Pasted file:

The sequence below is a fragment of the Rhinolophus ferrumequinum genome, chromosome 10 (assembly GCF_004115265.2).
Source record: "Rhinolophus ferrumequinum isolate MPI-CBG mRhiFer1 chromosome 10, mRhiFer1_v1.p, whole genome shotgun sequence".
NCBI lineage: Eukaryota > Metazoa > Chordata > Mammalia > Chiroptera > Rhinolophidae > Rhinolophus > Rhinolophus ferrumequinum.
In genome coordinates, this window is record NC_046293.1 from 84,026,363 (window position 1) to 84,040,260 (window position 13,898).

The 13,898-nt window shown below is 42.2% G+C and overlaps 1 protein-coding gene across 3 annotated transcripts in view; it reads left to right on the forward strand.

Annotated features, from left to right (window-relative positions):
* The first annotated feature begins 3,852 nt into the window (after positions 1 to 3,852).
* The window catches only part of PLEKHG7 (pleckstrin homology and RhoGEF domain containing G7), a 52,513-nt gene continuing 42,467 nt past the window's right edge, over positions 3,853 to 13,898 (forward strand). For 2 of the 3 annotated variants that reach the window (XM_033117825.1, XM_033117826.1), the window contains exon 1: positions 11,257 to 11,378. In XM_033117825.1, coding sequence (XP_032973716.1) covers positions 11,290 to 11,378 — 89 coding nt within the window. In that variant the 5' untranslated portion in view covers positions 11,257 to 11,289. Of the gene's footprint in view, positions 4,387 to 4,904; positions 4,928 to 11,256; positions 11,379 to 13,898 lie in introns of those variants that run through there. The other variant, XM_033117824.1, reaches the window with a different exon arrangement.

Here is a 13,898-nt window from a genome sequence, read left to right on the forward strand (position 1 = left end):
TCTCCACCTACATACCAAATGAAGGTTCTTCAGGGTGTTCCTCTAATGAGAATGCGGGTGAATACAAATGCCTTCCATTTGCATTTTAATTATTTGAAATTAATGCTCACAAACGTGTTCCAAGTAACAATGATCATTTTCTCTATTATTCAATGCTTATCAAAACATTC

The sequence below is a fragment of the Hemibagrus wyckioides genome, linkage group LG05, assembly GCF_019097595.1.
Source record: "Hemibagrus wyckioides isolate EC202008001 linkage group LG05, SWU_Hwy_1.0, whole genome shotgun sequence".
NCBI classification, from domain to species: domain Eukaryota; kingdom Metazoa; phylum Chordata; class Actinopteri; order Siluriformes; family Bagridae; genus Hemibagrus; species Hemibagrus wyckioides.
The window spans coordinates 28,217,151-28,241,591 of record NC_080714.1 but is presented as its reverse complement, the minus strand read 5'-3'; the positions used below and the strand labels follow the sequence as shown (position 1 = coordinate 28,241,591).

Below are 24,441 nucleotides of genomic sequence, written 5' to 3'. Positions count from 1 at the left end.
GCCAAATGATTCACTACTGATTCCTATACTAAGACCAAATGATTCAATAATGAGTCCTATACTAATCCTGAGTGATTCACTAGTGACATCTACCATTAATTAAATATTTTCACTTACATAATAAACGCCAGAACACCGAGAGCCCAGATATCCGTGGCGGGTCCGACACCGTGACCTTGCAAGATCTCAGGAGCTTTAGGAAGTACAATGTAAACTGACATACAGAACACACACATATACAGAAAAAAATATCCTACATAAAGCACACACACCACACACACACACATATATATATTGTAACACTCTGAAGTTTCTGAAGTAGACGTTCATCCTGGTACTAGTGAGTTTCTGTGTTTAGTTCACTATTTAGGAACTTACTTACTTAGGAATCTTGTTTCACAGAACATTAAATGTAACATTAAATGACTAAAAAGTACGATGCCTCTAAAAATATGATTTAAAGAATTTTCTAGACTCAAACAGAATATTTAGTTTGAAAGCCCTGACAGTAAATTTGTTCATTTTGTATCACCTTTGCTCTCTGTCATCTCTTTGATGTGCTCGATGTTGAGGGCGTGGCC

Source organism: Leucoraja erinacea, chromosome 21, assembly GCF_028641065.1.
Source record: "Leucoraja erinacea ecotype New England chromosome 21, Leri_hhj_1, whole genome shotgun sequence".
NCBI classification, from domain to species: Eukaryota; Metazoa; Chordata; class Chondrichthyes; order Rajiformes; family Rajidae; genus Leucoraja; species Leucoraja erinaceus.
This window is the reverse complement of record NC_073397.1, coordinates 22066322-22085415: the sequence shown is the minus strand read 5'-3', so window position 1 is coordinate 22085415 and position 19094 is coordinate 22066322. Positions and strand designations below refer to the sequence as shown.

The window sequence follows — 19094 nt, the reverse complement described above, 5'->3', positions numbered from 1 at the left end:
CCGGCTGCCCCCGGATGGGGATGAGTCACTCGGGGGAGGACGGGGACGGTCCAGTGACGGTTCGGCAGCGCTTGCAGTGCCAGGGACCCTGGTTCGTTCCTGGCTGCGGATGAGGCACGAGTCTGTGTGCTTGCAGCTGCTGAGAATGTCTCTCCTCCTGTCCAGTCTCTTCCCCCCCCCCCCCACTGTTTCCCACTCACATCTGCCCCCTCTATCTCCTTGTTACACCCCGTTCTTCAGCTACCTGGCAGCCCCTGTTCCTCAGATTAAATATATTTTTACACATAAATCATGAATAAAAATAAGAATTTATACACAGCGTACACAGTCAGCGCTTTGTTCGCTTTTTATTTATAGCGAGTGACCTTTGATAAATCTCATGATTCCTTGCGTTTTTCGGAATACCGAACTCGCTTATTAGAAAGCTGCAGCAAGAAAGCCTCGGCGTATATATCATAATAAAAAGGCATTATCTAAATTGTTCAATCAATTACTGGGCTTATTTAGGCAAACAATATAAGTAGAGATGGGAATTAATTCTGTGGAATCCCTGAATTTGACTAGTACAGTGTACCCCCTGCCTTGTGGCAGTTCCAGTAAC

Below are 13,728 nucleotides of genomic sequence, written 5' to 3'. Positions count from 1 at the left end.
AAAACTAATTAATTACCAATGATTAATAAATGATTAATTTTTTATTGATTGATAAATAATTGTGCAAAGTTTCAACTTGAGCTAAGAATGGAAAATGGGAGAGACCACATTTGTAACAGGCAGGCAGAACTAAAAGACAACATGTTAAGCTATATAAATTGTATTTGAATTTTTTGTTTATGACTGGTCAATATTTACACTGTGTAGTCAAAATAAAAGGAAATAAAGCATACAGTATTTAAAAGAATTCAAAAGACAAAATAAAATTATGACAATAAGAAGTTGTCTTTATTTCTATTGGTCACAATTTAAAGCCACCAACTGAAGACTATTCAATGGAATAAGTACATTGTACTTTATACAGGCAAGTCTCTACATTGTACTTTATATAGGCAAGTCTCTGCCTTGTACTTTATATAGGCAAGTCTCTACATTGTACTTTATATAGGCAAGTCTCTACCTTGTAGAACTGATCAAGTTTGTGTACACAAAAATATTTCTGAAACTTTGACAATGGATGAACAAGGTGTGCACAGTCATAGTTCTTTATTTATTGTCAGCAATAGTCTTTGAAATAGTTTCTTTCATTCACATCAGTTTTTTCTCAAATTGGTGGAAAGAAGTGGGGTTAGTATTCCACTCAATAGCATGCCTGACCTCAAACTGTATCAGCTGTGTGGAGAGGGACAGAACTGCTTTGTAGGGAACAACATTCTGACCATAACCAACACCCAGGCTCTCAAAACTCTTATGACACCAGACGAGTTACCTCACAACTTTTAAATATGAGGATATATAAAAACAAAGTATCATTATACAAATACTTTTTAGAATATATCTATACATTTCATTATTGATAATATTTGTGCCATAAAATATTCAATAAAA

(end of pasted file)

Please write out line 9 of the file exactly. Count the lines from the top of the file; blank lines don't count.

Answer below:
Here is a 13,898-nt window from a genome sequence, read left to right on the forward strand (position 1 = left end):